A Place in the Woods
There’s this place in the woods, a place where I sort of grew up, really. Every summer, kids from all over the U.S. (and some from Norway!) gather to learn Norwegian, av alle ting! They have fun just like any summer camp in the U.S., except…there’s something a little extra special in the air there. Kids laugh, eat, sing, even play soccer på norsk. Even though the newest of arrivals might not be fully aware of it, within a few days, they’ll be speaking Norwegian all day long as well.
This immersion technique has made my Norwegian what it is today (Northern dialect and all!). While my grandmother was bound and determined that we would all learn or at least understand some Norwegian, Skogfjorden was where I really dived into the language and culture of Norway–past and present.
Once I mention Skogfjorden to Norwegians, they’re usually curious to learn more about this peculiar concept. For them it can be difficult to envision a summer camp where kids voluntarily learn Norwegian AND have fun. And yet, I was at Skogfjorden in some way, shape, or form, for well over a decade of my life, first as a camper at seven, and finally as a counselor and cook at 22. And although I stopped there, I knew plenty who kept (keep) going back every summer, to teach yet another generation of eager Norwegian-language learners.
Skogfjorden crosses my mind a lot, of course. About this time every year, it becomes especially nostalgic, as the counselors are at orientation to prepare for a very full summer. Sometimes I think back to specific scenes, like when Bjørn gave us our first taste of woodworking, or the day we painted the benches pictured above, on which we painted with pride.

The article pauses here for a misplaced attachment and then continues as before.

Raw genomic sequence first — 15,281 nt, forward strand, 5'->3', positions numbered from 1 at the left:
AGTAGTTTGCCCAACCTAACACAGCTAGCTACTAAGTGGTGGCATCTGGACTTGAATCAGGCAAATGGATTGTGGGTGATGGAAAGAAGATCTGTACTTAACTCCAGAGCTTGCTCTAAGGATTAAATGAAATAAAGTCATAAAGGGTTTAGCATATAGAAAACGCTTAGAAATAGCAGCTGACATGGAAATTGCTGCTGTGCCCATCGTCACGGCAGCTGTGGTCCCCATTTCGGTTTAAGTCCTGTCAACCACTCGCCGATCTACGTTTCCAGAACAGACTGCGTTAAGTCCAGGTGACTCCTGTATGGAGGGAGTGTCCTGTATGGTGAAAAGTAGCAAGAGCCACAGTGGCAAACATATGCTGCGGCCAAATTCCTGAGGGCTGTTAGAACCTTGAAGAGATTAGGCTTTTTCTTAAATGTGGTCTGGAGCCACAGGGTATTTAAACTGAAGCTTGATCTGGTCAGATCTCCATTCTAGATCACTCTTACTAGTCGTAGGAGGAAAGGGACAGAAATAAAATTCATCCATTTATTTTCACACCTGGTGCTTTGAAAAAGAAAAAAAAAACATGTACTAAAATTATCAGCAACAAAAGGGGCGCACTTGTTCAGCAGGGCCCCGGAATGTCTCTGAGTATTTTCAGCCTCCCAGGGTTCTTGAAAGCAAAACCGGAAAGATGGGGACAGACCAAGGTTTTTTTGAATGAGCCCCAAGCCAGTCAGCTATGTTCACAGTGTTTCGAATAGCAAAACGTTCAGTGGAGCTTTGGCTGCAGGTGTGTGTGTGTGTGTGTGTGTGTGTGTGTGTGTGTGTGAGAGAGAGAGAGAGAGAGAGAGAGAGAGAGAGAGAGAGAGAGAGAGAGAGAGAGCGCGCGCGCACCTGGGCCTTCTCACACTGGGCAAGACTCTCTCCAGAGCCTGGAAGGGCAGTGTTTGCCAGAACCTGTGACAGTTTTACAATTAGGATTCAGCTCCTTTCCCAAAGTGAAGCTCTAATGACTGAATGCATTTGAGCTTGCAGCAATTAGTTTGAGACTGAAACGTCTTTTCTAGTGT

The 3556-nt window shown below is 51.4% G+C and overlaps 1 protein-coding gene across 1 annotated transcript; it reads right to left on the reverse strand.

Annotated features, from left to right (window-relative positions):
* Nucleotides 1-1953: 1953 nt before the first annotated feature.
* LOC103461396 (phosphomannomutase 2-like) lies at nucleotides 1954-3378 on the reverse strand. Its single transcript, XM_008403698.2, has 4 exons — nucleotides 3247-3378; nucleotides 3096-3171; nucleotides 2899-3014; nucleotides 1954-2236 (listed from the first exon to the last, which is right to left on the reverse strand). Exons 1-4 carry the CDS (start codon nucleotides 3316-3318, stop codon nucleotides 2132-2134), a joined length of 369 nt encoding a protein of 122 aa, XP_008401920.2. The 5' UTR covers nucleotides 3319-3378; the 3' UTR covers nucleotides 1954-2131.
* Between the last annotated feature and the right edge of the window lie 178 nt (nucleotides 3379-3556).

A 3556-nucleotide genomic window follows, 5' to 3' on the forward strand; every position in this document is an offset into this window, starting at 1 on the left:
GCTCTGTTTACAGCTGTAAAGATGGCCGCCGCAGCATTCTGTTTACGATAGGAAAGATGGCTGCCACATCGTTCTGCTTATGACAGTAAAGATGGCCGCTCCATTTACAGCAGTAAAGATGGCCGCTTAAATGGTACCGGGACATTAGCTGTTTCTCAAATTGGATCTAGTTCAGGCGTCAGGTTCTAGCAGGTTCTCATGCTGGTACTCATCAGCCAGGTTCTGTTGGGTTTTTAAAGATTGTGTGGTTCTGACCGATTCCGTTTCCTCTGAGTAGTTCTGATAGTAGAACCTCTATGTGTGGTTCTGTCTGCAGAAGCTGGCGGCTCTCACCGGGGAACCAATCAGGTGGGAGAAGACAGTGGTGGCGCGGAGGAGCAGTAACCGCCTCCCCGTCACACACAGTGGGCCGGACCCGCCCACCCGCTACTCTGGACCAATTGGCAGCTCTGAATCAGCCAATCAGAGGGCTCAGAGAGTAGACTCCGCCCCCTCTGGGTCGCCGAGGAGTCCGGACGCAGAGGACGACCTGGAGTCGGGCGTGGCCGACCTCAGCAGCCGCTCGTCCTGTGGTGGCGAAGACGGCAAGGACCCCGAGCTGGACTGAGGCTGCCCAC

Nowadays, when on a run in the woods of Oslo, the smells of the birch forest and a distant campfire sometimes will capture me, and before I know it, I’ll be back to the cool, damp summers of Northern Minnesota. Given the coast is clear, I’ll hover over that spot or run in little circles, taking BIG inhales, remembering whatever that smell triggered.
Most times, however, I find peace in remembering the sounds, especially those outside of the kiosk during ‘free hour,’ of kids playing ball games inside, and even the sound of the counselor’s lanyards making the keys dance as they frantically ran to their next activity.
My childhood and early adulthood at Skogfjorden without question helped shape who I am today. Although it’s been eight years since I was on staff, I still think about camp often, of the people, and of the pea soup on a sweltering hot day. I hope that if you have the chance, that you send your kid, or your niece or even your neighbor, to summer camp. Any camp will do, really. (I also spent my summers at Camp Ewalu, which will get its own post some day, for sure). They’re probably all good. Of course, Skogfjorden is a good bet, and is run by an organization that has 15 language camps to choose from. So the world is kinda yours (err, the kid’s).
If you have kids in your life, encourage them to try something new this summer, to jump out of their comfort zone (and get them out of the house not least). Before you know it, they’ll become global citizens.